Teams with high employee engagement rates are 21 percent more productive and have 28 percent less internal theft or shrinkage, according to Gallup’s meta-analysis of employee engagement.
If your business has been underperforming recently, a poor teamwork could very easily be one of the reasons. If your team’s productivity has been average or below average, it’s safe to suggest that they’re unengaged at work.
But don’t start thinking that you’re a bad boss because you’re not alone in this. In fact, only 33 percent of employees in the U.S. are engaged, says another survey performed by Gallup.
Instead of that, let’s take a look at five ways you can use to boost your team’s productivity and increase their engagement.
1. Be a Great Leader
Boosting your team’s productivity is one of your major responsibilities as a leader, so adopting an appropriate style is critical. A truly effective team is led by managers that go well beyond setting deadlines, schedules, and communicating goals, so autocratic, bureaucratic, and laissez-faire styles simply won’t work.
To be a leader who constantly improves the productivity of their team, you need to:
- Create a culture of continuous improvement by constantly introducing your team members to new concepts, ideas, strategies, approaches, and methods
- Encourage communication among team members
- Be open to ideas and encourage collaborative decision-making
- Be always available for help and advice.
2. Organize Team Building Activities
Lack of effective collaboration is one of the main reasons why business teams fail. In fact, a recent survey conducted by Salesforce found 86 percent of their sample consisting of corporate executives and employees thought that lack of collaboration was the main factor responsible for workplace failures.
One good way to mitigate this issue is to engage in team building activities. They help team members to learn about each other – how each of them likes to work, solve problems, and have fun.
Here’s one example of a team-building activity that doesn’t take a lot of time.
Tools needed: none
Participants: 2 or more
Rules: Have one employee share something negative that happened involving their colleague (the second person). The memory has to be true. Next, the second person shares the same experience once again, but focuses only on the positive aspects. Afterward, the two participants change roles.
Purpose of the game: to find out how to reframe negative situations into learning experiences and identify positive aspects of teamwork.
3. Remove Toxic Employees
Toxic employees take a heavy toll on companies. A recent report Toxic Employees in the Workplace conducted by Cornerstone on Demand outlines some alarming stats:
- Well-performing employees are 54 percent likely to quit when they work with a toxic employee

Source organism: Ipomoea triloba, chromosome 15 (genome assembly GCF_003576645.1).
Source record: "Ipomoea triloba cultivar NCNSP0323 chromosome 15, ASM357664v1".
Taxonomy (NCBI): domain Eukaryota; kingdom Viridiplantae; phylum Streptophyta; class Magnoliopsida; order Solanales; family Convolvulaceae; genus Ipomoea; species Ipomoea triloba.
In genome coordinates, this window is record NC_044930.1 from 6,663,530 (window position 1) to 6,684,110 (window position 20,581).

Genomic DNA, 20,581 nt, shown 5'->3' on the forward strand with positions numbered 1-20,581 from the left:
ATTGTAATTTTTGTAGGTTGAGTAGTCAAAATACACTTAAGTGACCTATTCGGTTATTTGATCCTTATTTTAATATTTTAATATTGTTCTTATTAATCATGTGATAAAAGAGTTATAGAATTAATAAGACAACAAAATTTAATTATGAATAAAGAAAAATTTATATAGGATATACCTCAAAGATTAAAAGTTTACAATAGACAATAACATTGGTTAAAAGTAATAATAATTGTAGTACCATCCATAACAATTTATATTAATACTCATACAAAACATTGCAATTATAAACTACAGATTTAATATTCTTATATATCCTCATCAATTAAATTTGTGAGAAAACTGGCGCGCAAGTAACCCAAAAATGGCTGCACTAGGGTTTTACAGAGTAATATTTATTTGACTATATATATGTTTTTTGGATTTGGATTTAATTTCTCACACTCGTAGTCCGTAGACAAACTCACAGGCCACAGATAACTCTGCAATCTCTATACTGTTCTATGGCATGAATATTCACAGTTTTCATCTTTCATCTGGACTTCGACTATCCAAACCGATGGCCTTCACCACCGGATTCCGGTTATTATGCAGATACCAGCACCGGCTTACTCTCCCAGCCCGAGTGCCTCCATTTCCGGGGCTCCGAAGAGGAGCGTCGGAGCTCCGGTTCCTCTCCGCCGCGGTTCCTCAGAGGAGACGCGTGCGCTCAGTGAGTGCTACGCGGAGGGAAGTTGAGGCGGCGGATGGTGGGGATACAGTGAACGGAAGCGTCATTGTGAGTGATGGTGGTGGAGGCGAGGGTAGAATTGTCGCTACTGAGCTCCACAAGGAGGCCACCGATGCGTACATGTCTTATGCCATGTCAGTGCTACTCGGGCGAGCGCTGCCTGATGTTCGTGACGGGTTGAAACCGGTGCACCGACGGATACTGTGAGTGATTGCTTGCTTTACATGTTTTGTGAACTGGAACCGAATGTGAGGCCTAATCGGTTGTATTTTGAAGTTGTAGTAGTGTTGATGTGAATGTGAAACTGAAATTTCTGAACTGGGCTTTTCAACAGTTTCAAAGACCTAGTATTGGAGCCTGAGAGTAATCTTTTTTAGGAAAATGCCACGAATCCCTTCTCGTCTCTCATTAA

- Hiring a toxic employee into a 20-person team costs about $12,800 while hiring a non-toxic one reduces the cost to $4,000
- Self-proclaimed “rule followers” are 33 percent more likely to be toxic employees
Since nothing destroys productivity and positive culture within a team faster than feelings of mistrust and danger, eliminating toxic employees could be a good way to improve team environment.
So, what are the signs of a toxic employee that you should recognize?
- Low score on dependability and attendance
- Acting like a dictator
- History of being quick to gossip and hammer leaders for “stupid decisions”
- Low accountability
- History of bullying colleagues
- History of sabotaging colleagues.
4. Improve Communication Skills of your Team Members
Communication in the modern workplace is increasingly done via the written word. Misunderstanding and confusion can occur in diverse teams with members having different personalities and perspectives, so having compelling writing skills is critical.
Allowing your team members to learn how to write a concise style that makes the desired impact is a good idea. “There are two ways to go about it: enrolling in online courses and using online tools,” explains Marie Fincher, the Content/ Editorial Director at Trust My Paper company. “There is a great selection of courses on business writing but you can search the net to find the one that suits the needs of your team.”
5. Build the Strengths of your Team Members
A truly effective leader is able to recognize the unique strengths that their team members have and work to maximize their effectiveness. The importance of this factor is supported by many reputable sources.
For example, the State of the American Workplace report by Gallup claimed that building on employee strengths was a more effective approach to increase their performance than trying to improve weaknesses.
The ways to achieve that include:
- Naming strengths of employees out loud because many people often take their talents for granted
- Applying personal strengths to accomplish the team’s goals
- Including strengths in performance reviews
- Assisting employees in aligning the strengths with their roles and expectations
- Invest in building employees’ strengths by organizing courses and training
- Assign special responsibilities to employees that allow them to use their strengths.
There’s no other weapon in your company’s arsenal that could match the power of a great team. If you feel like your team’s performance could be better, consider applying these tips to boost their productivity and make them more engaged at work. Hopefully they will help your team to fire on all cylinders and maximize the output by leveraging each member’s strengths.
Remember: working on your team’s productivity is your major responsibility as a leader. Without a strong leadership, an effective teamwork is extremely difficult to reach. Let the tips in this article be helpful to you to start preparation and planning to build and maintain a world-class team.